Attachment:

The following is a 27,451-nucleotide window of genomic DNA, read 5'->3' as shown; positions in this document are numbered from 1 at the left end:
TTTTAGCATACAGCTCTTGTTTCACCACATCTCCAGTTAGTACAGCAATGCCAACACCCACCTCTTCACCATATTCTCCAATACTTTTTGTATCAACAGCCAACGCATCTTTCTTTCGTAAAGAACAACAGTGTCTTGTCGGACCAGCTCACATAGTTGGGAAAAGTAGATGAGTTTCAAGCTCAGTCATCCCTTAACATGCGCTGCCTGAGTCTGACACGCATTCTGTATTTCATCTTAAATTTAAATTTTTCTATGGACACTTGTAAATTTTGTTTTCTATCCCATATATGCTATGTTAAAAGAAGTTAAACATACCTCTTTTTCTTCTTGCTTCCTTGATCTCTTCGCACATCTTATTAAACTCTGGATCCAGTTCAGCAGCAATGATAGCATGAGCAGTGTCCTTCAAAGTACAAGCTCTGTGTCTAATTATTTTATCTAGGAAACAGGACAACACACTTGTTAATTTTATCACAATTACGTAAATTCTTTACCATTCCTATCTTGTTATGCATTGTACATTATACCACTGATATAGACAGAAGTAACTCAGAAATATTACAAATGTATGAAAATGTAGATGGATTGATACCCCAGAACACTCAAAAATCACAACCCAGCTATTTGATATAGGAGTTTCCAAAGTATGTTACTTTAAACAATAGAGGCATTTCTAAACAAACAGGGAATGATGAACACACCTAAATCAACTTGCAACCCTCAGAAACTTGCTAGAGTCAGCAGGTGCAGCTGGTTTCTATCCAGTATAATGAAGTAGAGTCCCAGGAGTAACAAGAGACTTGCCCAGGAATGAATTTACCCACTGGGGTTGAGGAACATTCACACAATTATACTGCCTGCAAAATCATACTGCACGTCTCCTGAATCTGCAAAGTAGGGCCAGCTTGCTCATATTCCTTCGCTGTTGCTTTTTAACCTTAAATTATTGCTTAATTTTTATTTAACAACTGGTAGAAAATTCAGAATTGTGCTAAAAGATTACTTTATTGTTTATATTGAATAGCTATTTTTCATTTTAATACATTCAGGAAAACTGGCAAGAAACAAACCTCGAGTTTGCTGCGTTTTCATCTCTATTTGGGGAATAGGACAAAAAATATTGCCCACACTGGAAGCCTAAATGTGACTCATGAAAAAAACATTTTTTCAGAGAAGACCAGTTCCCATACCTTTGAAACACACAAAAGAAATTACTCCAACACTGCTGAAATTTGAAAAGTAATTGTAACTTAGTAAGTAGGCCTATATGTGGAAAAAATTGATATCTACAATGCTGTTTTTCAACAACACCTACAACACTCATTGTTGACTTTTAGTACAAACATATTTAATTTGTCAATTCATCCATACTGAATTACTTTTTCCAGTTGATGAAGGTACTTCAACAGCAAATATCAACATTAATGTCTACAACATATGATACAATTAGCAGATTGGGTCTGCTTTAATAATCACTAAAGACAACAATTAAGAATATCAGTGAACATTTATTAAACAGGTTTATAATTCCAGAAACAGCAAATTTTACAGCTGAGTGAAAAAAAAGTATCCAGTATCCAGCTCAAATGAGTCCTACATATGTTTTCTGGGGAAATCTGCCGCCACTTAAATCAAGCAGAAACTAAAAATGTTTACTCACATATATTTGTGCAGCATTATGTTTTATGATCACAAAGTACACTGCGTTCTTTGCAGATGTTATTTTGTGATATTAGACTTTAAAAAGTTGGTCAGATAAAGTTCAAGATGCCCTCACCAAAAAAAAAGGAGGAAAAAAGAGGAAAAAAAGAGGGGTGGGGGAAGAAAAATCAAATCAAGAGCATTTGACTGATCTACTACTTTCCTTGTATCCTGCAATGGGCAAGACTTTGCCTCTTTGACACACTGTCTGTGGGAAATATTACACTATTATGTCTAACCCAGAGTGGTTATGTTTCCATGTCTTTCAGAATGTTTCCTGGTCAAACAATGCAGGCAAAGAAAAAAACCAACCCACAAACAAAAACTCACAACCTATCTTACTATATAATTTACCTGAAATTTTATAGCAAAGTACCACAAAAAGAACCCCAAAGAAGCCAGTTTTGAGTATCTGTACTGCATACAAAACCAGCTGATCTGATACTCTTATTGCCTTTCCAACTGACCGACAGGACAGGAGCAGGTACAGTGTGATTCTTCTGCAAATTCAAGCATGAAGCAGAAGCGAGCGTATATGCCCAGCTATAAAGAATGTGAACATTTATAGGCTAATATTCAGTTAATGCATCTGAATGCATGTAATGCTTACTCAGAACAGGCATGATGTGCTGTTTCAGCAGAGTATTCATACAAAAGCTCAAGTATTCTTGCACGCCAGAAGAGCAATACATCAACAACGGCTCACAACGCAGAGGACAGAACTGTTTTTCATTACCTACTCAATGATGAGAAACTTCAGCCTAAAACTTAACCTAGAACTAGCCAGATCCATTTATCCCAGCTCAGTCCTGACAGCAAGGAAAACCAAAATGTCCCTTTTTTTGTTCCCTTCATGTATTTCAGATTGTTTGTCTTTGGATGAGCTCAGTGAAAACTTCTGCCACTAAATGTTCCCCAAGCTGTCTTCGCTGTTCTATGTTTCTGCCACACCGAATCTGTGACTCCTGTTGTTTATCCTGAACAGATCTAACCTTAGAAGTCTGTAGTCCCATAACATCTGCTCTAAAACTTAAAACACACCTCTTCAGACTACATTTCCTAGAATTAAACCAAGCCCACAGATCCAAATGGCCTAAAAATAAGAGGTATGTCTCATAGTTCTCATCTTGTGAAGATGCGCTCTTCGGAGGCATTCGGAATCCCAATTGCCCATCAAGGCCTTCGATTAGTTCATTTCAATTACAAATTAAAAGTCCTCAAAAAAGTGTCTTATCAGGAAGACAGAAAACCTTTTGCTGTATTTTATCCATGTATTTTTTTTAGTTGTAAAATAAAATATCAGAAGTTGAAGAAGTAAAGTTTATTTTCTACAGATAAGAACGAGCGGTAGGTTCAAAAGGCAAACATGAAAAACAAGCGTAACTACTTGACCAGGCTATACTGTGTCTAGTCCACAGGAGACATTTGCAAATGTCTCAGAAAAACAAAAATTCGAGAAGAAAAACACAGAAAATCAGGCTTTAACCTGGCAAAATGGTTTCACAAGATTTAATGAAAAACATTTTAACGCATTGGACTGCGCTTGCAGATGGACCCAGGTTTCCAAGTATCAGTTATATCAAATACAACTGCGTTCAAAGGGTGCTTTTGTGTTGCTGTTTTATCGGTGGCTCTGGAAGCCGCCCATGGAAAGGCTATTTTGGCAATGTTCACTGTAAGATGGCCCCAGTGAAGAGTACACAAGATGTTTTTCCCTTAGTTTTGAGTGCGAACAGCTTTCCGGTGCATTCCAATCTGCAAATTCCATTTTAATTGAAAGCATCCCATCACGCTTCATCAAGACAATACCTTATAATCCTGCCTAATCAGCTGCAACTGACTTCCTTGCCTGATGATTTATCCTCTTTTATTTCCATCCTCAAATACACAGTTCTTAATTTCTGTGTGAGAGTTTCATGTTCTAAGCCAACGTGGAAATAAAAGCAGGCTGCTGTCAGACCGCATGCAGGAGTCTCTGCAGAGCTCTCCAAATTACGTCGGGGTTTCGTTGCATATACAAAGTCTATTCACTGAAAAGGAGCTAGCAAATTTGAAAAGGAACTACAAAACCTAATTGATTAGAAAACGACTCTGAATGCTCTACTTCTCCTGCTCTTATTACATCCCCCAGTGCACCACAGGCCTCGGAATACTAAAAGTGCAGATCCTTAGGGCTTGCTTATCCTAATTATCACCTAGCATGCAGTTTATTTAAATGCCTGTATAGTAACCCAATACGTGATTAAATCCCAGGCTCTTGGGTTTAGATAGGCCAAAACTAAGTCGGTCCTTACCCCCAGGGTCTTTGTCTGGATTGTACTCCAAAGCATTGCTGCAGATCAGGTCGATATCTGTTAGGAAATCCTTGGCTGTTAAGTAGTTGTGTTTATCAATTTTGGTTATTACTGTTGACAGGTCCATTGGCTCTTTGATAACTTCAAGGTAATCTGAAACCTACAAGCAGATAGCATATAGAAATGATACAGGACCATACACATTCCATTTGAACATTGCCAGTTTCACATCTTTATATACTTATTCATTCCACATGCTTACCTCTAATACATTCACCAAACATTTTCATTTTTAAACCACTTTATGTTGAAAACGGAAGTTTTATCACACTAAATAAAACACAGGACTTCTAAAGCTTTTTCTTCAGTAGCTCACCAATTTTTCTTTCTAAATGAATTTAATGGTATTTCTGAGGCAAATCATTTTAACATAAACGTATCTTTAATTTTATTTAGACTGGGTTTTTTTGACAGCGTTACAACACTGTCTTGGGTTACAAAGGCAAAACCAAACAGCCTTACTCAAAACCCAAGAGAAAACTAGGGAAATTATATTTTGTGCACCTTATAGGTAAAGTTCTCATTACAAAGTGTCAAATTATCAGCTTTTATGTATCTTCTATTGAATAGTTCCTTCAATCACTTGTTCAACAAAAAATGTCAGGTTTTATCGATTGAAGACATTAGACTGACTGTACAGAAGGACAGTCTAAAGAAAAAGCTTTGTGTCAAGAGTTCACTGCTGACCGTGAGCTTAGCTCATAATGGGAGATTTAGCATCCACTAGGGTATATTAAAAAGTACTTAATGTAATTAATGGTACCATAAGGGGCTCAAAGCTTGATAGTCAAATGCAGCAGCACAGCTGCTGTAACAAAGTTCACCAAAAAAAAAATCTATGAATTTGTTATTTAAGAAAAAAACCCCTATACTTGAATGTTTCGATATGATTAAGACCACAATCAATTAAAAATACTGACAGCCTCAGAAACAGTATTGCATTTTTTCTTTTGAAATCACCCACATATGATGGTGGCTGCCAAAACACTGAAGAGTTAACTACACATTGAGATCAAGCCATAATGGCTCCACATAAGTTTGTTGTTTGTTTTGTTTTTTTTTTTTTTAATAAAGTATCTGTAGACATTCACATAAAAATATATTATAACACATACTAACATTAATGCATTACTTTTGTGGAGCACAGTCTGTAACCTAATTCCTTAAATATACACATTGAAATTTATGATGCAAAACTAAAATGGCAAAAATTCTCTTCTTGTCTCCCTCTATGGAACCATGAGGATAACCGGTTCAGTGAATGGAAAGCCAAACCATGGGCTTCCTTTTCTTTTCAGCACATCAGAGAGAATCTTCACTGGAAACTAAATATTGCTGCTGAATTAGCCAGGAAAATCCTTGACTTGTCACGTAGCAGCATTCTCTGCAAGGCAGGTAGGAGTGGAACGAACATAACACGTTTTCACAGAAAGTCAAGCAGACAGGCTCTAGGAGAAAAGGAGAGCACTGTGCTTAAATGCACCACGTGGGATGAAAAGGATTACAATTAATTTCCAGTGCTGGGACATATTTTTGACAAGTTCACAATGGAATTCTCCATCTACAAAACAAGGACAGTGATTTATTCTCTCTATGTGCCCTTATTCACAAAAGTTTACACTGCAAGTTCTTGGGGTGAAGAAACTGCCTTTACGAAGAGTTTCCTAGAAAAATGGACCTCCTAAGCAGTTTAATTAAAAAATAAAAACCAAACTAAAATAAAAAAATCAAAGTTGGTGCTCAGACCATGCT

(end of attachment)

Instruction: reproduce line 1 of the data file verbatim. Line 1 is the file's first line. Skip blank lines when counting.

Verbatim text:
The following is a 27,451-nucleotide window of genomic DNA, read 5'->3' as shown; positions in this document are numbered from 1 at the left end: